To read more of the interview, visit the Thom Hartmann Web site.
Public administrators in California, I’d love to hear your take on this. Please e-mail me at email@example.com.
Posted Aug. 7, 2009
In the good news category: PublicCEO.com had it’s second biggest traffic day on Thursday. We’re continuing to grow and it’s been fun to watch.
Posted Aug. 5, 2009
You can’t make this stuff up.
A summer lemonade stand to help eight-year-old Daniela Earnest earn a trip to Disneyland was shut down by a code enforcement officer who claimed there is no wiggle room in a Tulare city ordinance.
Citing that the lemonade stand requires proper license, the code enforcement officer told the Visalia Times-Delta, “Everybody needs to be in compliance.”
The code enforcement officer, Richard Garcia, was busy responding to a complaint in the same area regarding the unauthorized sale of tetherballs when he came across the lemonade stand.
The tetherball pusher was never found.
Even Tulare Fire Chief Michael Threlkeld said a permit must be required, no matter what the intention.
To obtain a permit for the lemonade stand would cost $44 plus insurance.
Unfortunately for 8-year-old Daniela, she had already used the $50 of her birthday money as her investment to start her business.
More interesting notes for the blog? E-mail James Spencer at firstname.lastname@example.org
Stepping in horse manure is one thing, having it contaminate your water is another.
In an effort to protect the environment and the health of its residents, the city of Santa Clarita has partnered with Waste Management in a program to properly recycle horse manure.
Through this program, the city protects against harmful urban run-off contamination and local groundwater pollution.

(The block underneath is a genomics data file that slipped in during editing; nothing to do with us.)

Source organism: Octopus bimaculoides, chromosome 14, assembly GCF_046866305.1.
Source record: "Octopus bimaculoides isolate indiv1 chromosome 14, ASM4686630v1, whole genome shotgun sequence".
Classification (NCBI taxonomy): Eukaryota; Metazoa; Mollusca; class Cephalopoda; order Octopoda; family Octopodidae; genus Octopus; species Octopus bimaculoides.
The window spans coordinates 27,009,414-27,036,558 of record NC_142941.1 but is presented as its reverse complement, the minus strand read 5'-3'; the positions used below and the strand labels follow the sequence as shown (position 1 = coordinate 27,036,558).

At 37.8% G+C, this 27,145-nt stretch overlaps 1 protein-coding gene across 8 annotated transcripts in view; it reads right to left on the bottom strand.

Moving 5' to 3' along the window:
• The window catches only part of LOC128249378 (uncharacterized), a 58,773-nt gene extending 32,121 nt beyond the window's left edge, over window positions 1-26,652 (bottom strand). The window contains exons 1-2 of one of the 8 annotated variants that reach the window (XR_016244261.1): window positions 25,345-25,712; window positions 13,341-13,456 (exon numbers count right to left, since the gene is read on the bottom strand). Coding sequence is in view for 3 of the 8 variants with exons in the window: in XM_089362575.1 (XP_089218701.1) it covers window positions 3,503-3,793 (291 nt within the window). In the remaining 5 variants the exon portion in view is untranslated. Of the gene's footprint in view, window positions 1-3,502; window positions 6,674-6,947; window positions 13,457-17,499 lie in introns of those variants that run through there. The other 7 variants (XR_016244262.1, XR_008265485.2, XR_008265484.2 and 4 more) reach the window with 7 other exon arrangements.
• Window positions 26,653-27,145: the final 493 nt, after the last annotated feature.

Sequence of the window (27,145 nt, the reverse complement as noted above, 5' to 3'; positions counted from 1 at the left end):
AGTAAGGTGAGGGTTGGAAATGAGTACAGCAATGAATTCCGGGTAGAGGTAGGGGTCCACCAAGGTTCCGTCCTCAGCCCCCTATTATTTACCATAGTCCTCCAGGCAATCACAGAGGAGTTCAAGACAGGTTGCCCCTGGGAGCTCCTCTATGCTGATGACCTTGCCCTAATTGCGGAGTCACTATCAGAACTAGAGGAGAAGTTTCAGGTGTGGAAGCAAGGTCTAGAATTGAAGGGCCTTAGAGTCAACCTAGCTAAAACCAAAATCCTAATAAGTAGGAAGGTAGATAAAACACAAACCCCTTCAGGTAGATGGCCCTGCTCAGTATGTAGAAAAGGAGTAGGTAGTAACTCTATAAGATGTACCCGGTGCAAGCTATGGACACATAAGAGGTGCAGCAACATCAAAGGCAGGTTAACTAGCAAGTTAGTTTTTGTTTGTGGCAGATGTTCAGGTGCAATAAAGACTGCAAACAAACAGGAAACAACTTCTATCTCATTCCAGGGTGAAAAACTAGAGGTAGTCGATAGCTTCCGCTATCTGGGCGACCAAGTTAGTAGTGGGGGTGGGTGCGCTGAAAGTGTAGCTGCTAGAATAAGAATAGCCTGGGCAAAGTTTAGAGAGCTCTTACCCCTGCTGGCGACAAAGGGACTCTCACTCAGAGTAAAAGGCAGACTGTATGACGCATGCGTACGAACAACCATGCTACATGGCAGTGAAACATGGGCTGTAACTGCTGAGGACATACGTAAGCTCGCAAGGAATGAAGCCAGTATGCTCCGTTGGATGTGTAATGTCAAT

The program works with a mandate at the state and local level to recycle 50 percent of all generated greenwaste.
Protestors Rally in Support of Prayer at City Council Meetings
The Lodi City Council begins each of its weekly meetings with a prayer. But in May that tradition became controversial, when the Freedom from Religion Foundation claimed that those prayers need to stop.
A rally will be held on Thursday to support the Council’s continuing of prayer. More than 5300 have signed an online petition to the Mayor and City Council of Lodi to keep the use of prayer in meetings.
Video can be seen here:
Joan Phillipe Talks About Leaving Position of City Manager
We broke news last week about Joan Phillipe leaving as the City Manager of Colfax. She’ll be replaced be former Placer County Supervisor Bruce Kranz who will serve as Interim City Manager.
After announcing in March that the city would not renew Phillipe’s contract as it was written, the two sides agreed last week to end contract negotiations.
In an e-mail exchange, Phillipe told me it was a mutual decision. On her experiences with the small city outside of Sacramento, she said she was pleased with her accomplishments including the construction of a new wastewater treatment plant.